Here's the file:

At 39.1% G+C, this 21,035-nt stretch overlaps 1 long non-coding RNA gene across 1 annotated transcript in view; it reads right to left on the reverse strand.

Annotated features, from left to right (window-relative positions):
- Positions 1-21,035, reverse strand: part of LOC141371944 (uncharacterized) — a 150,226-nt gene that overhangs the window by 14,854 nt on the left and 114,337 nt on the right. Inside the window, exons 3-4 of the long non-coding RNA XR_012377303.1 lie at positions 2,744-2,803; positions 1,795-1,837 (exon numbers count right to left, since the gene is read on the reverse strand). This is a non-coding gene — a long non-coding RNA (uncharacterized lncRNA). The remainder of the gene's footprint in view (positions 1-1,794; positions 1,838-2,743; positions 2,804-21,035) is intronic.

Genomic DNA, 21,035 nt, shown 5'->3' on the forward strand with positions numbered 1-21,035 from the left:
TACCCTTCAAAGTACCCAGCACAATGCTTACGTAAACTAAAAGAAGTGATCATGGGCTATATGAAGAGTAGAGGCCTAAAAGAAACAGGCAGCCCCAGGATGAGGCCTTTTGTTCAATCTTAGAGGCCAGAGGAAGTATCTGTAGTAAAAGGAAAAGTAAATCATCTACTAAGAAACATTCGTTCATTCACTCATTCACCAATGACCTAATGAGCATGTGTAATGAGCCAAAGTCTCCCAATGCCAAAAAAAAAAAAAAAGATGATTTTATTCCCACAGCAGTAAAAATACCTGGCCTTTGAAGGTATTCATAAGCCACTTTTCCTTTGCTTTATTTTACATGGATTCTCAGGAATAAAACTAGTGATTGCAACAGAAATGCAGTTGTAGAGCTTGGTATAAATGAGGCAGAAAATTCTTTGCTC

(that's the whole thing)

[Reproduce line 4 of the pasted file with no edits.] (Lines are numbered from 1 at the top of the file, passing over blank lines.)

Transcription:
Genomic DNA, 21,035 nt, shown 5'->3' on the forward strand with positions numbered 1-21,035 from the left: